Bud’s Rhyming Words offers three practice games to help beginning readers learn to recognize rhymes and word families. The games are increasingly complex, providing new challenges and new words to explore.
Three games with increasing complexity
Focus on word families at the lower levels
Records kept for multiple students
Wide range of vocabulary used
Challenge level using rhyming words with different spellings
Bud’s Rhyming Words is very comprehensive in its treatment of rhyming and word families. Beginning with simple activities focused on basic word families and progressing through increasingly complex exercises to finding rhymes with different spelling patterns is a great way to help young readers explore these phonics and word attack concepts. The Word Families activity is first, where users can see and hear words in the chosen family, then match pictures. All of the words at this level are part of the same family. The “Pick and Click” level announces a key word and challenges users to find the one rhyme from a choice of six pictures. The “Catch and Match” activity offers three levels of complexity, ranging from easy and medium that use the words previously introduced to the hard level that contains unique words that rhyme but do not belong to the same word family. This level also includes distractors with similar spelling but differing pronunciation, such as “blow” and “now.” It’s an excellent ending activity that will challenge even experienced learners.
The one concern is that there is no apparent way to repeat the key word if the user did not hear it in the first place, and no way to discover what the pictures might be without choosing incorrectly. One possible solution would be to set up a two-click system, where the first touch of the screen would say the word out loud and the second would choose it. As is, many users will find it frustrating if they cannot identify a given picture or if they misidentify a picture.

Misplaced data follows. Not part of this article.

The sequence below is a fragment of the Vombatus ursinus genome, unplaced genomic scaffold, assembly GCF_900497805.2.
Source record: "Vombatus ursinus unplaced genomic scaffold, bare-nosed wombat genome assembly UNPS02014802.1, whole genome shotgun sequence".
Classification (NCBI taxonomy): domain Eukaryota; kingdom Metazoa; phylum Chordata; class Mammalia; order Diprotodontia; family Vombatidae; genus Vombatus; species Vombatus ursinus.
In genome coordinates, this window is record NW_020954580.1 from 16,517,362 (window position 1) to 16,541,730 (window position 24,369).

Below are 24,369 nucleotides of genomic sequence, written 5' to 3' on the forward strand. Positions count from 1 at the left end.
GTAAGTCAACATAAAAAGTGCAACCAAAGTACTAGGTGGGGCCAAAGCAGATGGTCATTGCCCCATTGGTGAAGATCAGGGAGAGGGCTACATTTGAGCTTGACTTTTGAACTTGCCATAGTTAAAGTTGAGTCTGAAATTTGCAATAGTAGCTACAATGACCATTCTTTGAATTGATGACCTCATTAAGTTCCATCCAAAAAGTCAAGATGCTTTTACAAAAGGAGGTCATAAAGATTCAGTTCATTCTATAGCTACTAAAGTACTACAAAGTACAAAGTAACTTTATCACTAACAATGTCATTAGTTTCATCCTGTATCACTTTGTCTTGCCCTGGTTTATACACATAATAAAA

Bud’s Rhyming Words is a pleasant app. Correct answers are rewarded with random verbal praises, and if a student happens to choose an incorrect response, the prompt is to “keep trying” or similar message. The first two levels use falling confetti to reward completion of an exercise, which could get a bit boring after a few rounds. The “Catch and Match” level is animated and requires the user to use arrow buttons to move the diver up and down to catch the desired word on one of three levels. This is a bit challenging to do without accidentally catching an incorrect word along the way, which takes away accuracy points. Spacing the words more widely might help with this problem. The final reward at this level is a picture of a treasure chest, which may not be too thrilling for young users. Developers may want to consider adding some animations or perhaps even opening up a brief game section to reward completion of the levels.
This app is a good value for students who need extra practice on rhyming or word families. It is very focused and simple to use, so it would be perfect for special needs students. It also provides a lot of practice on the skill, which is a real plus. If you are looking for a way to practice just the skills related to word families and rhyming without a lot of distractions, it’s a good choice. However, if your student needs more comprehensive skills practice without such a defined focus, there are other apps in this price range that offer practice with more skills.
However, there are unprotected accesses to an email link in several places in this app. Each time a level is completed, and whenever a student presses the prize cup icon on the upper right corner, a scorecard is displayed with a button to email it to a teacher. Pressing the email button opens an email with blank address, and the score card in the body of the message. This should not be accessible to students, but should be protected in some fashion.